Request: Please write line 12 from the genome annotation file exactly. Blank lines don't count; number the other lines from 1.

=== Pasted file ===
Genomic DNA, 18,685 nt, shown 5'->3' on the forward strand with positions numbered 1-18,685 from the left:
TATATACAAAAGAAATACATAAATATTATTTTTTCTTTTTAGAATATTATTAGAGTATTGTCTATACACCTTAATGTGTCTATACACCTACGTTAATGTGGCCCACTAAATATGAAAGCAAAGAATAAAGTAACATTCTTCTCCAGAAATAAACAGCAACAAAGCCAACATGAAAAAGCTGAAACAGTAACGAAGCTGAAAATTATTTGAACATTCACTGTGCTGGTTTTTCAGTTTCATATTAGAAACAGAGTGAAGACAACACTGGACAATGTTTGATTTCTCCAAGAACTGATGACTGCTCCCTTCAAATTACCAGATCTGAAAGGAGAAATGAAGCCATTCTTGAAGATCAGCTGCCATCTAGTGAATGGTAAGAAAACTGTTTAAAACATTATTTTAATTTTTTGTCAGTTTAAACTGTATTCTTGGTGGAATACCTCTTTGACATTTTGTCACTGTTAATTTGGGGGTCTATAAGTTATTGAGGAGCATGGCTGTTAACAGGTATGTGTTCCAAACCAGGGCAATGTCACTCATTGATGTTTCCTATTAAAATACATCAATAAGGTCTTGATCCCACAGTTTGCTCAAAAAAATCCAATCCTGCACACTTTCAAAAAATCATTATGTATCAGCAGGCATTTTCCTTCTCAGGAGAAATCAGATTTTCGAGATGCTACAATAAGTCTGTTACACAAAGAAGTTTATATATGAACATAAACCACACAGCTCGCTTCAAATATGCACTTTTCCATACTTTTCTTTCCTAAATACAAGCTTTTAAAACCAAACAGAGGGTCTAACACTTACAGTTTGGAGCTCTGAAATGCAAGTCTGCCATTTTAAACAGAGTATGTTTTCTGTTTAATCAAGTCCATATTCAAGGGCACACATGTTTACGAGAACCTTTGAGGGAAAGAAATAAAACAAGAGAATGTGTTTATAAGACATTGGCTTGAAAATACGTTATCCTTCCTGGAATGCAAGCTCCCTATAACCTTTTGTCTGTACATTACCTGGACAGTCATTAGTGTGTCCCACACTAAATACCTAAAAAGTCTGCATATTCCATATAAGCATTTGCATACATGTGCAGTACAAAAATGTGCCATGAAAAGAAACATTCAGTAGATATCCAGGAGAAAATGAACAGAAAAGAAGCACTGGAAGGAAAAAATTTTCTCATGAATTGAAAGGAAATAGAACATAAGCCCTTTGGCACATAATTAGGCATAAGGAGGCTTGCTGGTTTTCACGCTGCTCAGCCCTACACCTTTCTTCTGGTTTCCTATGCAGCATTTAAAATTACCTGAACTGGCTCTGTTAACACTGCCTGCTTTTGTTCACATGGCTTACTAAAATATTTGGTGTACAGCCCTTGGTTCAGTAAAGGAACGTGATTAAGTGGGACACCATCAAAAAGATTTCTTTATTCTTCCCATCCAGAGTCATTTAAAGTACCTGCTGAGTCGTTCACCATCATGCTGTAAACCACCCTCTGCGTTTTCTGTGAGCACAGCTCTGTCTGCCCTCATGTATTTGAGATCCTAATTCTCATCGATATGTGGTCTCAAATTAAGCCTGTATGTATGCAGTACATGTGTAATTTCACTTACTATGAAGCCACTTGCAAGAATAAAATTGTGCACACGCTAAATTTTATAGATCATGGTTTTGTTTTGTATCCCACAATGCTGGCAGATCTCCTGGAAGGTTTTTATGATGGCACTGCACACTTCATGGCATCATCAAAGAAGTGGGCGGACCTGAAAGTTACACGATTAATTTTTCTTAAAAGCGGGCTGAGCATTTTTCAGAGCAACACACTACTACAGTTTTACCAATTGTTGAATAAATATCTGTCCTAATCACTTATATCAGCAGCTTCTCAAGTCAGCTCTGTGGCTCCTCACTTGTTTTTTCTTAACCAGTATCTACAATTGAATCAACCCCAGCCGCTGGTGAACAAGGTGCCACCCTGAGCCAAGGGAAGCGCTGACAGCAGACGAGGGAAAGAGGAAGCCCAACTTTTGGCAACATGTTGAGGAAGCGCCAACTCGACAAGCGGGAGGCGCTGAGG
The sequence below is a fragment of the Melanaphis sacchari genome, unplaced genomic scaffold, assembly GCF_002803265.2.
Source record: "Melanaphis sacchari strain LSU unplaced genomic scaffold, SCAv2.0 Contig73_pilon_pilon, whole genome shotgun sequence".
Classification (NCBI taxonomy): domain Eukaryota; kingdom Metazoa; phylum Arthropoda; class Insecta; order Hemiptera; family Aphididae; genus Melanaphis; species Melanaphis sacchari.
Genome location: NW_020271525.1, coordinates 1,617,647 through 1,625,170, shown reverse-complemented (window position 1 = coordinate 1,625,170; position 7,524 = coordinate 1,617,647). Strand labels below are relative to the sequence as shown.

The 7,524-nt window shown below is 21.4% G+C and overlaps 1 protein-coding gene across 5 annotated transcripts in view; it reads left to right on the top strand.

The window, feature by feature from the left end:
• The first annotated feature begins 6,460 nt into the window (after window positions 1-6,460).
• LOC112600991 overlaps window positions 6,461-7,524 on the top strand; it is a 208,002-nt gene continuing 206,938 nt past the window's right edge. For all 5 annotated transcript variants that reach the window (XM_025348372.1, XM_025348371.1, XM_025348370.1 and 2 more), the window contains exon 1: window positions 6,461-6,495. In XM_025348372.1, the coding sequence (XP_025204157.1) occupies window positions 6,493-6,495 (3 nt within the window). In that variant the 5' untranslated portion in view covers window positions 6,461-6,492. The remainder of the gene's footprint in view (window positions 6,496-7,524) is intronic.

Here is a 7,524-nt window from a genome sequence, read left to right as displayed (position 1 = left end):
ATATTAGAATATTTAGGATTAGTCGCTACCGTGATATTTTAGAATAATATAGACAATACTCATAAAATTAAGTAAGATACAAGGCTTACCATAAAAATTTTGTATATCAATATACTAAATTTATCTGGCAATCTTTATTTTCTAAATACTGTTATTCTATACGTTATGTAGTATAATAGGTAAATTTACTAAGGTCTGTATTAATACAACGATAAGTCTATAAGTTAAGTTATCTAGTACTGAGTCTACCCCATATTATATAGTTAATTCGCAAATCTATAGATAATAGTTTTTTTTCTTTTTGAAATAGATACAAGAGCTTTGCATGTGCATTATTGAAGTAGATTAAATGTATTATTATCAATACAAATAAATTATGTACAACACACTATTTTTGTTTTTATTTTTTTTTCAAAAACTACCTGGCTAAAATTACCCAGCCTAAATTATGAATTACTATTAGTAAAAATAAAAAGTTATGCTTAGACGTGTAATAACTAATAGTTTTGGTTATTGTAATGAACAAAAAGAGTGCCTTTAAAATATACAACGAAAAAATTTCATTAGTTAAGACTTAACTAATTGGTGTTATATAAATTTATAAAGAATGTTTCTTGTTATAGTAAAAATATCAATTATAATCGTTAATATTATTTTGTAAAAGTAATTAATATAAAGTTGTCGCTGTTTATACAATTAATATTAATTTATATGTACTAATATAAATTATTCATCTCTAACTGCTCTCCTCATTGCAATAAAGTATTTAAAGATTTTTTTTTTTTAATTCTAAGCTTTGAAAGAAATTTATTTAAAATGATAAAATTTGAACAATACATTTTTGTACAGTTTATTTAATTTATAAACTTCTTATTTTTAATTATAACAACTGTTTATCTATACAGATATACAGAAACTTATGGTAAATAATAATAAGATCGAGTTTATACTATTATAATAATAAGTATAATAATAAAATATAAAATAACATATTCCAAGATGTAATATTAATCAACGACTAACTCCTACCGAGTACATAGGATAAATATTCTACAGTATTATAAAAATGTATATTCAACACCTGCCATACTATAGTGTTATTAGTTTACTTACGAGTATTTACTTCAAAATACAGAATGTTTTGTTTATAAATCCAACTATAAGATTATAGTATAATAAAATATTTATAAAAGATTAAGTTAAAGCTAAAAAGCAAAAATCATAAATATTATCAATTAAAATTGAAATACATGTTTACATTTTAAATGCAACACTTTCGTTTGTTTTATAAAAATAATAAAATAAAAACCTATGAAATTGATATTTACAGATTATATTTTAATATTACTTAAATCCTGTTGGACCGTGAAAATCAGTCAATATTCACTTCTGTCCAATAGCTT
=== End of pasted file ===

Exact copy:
ATATTAGAATATTTAGGATTAGTCGCTACCGTGATATTTTAGAATAATATAGACAATACTCATAAAATTAAGTAAGATACAAGGCTTACCATAAAAATTTTGTATATCAATATACTAAATTTATCTGGCAATCTTTATTTTCTAAATACTGTTATTCTATACGTTATGTAGTATAATAGGTAAATTTACTAAGGTCTGTATTAATACAACGATAAGTCTATAAGTTAAGTTATCTAGTACTGAGTCTACCCCATATTATATAGTTAATTCGCAAATCTATAGATAATAGTTTTTTTTCTTTTTGAAATAGATACAAGAGCTTTGCATGTGCATTATTGAAGTAGATTAAATGTATTATTATCAATACAAATAAATTATGTACAACACACTATTTTTGTTTTTATTTTTTTTTCAAAAACTACCTGGCTAAAATTACCCAGCCTAAATTATGAATTACTATTAGTAAAAATAAAAAGTTATGCTTAGACGTGTAATAACTAATAGTTTTGGTTATTGTAATGAACAAAAAGAGTGCCTTTAAAATATACAACGAAAAAATTTCATTAGTTAAGACTTAACTAATTGGTGTTATATAAATTTATAAAGAATGTTTCTTGTTATAGTAAAAATATCAATTATAATCGTTAATATTATTTTGTAAAAGTAATTAATATAAAGTTGTCGCTGTTTATACAATTAATATTAATTTATATGTACTAATATAAATTATTCATCTCTAACTGCTCTCCTCATTGCAATAAAGTATTTAAAGATTTTTTTTTTTTAATTCTAAGCTTTGAAAGAAATTTATTTAAAATGATAAAATTTGAACAATACATTTTTGTACAGTTTATTTAATTTATAAACTTCTTATTTTTAATTATAACAACTGTTTATCTATACAGATATACAGAAACTTATGGTAAATAATAATAAGATCGAGTTTATACTATTATAATAATAAGTATAATAATAAAATATAAAATAACATATTCCAAGATGTAATATTAATCAACGACTAACTCCTACCGAGTACATAGGATAAATATTCTACAGTATTATAAAAATGTATATTCAACACCTGCCATACTATAGTGTTATTAGTTTACTTACGAGTATTTACTTCAAAATACAGAATGTTTTGTTTATAAATCCAACTATAAGATTATAGTATAATAAAATATTTATAAAAGATTAAGTTAAAGCTAAAAAGCAAAAATCATAAATATTATCAATTAAAATTGAAATACATGTTTACATTTTAAATGCAACACTTTCGTTTGTTTTATAAAAATAATAAAATAAAAACCTATGAAATTGATATTTACAGATTATATTTTAATATTACTTAAATCCTGTTGGACCGTGAAAATCAGTCAATATTCACTTCTGTCCAATAGCTT